QUESTION: May a verse from Isaiah which has also been used in the New Testament be inscribed on a tombstone? It was the favorite verse of the deceased who was a convert to Judaism. (Saul Nathanson, Dallas IX)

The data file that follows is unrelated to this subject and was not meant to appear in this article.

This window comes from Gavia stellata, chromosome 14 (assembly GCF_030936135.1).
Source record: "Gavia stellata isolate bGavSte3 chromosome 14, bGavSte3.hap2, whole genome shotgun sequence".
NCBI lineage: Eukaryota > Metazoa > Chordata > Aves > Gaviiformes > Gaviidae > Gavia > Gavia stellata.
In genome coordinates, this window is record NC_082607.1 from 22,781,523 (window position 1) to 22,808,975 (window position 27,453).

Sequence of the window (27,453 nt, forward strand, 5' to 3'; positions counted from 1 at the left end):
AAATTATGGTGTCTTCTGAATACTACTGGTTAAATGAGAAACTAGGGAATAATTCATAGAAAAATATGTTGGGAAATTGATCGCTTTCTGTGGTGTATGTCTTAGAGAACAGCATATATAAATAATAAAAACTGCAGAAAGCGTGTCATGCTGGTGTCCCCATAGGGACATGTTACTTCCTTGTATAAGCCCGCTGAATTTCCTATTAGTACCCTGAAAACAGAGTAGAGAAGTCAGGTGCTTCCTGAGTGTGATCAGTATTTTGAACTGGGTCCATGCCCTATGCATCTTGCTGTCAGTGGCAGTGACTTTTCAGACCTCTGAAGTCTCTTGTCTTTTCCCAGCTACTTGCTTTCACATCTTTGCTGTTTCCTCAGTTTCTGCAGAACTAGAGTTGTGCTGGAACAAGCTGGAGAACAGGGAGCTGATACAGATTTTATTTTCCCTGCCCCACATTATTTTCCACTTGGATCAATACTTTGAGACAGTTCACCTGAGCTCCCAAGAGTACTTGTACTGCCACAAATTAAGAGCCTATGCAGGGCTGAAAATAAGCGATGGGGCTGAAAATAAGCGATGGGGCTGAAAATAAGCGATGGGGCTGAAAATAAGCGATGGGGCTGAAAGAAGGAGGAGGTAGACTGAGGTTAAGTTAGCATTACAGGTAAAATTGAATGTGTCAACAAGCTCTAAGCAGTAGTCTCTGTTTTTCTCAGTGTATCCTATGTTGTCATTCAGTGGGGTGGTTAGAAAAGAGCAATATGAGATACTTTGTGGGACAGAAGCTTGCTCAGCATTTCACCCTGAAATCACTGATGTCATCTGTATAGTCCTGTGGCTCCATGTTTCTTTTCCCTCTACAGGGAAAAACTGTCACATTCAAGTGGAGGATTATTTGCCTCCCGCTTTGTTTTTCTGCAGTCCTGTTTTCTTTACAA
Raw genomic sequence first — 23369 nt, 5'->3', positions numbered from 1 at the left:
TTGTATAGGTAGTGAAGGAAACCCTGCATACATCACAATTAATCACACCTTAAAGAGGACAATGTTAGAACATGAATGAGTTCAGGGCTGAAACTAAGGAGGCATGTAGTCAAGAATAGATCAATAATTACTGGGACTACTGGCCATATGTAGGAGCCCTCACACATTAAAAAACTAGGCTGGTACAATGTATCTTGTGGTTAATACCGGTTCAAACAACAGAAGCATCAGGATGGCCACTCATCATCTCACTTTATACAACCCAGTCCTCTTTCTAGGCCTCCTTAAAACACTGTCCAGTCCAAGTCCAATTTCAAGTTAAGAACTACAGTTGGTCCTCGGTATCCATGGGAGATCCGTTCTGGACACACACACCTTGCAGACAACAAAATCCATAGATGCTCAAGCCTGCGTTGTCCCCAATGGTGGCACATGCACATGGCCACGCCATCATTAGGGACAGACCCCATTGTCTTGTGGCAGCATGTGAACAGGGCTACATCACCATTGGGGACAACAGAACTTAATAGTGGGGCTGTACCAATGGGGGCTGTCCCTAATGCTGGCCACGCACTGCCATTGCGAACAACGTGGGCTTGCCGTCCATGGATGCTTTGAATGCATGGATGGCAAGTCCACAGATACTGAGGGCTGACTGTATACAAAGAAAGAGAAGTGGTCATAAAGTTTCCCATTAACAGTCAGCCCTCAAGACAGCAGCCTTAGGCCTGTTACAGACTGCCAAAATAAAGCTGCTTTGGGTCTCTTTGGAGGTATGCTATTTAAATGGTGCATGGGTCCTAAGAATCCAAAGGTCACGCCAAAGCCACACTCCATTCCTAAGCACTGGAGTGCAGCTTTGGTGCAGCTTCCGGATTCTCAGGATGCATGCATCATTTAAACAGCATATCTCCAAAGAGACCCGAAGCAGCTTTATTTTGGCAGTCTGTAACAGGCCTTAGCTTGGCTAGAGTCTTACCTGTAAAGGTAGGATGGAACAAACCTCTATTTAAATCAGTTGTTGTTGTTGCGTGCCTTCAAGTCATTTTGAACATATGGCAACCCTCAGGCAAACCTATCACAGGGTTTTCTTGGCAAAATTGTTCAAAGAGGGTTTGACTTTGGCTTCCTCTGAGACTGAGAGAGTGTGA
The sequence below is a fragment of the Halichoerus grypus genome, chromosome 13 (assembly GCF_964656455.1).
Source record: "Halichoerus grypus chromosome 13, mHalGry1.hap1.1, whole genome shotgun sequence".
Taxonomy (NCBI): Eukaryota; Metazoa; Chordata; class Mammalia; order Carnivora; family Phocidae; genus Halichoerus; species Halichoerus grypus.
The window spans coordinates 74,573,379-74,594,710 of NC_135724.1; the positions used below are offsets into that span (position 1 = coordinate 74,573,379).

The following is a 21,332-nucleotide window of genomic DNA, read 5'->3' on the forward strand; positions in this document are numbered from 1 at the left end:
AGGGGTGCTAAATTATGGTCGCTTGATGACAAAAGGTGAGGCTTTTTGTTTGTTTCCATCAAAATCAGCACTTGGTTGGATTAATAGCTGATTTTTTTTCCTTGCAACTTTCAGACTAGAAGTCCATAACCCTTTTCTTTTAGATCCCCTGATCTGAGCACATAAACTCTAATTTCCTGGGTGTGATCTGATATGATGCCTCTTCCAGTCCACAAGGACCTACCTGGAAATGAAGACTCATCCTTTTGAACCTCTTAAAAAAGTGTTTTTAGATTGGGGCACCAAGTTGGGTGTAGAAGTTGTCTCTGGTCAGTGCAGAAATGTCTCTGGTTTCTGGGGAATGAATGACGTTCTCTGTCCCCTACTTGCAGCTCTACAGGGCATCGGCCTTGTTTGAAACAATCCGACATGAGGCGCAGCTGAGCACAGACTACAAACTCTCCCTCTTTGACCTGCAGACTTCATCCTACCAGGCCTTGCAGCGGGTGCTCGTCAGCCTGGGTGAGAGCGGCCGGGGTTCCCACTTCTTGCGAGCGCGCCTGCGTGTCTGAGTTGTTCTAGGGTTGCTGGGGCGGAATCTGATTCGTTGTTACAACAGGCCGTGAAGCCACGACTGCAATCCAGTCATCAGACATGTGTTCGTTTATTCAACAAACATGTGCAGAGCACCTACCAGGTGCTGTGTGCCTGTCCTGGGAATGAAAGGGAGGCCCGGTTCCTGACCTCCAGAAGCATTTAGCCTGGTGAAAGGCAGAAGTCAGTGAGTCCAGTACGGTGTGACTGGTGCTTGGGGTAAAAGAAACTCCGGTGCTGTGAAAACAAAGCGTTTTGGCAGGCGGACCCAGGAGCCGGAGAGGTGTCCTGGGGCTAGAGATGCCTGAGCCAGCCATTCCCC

ANSWER: Except for the fact that this woman converted to Judaism we would have absolutely no hesitation about using any Biblical verse, irrespective of the later use of such a verse as that is irrelevant for us. The only restriction for us is that we would not put anything on a stone which would mock the inability of the dead to praise God (Ber 18a; Shulhan Arukh Yoreh Deah 367.2). In this instance we must ask ourselves whether the Biblical verse carried Christian connotations for the woman in question. It may very well be that her first acquaintance with this verse came through the New Testament, and so it may have childhood memories, however, she has virtually lived her whole adult life as a Jewess, participated in the synagogue, raised her children as Jews and in every way was part of the Jewish community. We should, therefore, treat her wish to have this verse inscribed on her tombstone as the wish of any other Jew and ignore the fact of her conversion many years ago. The verse from Isaiah is appropriate and we should use it without hesitation.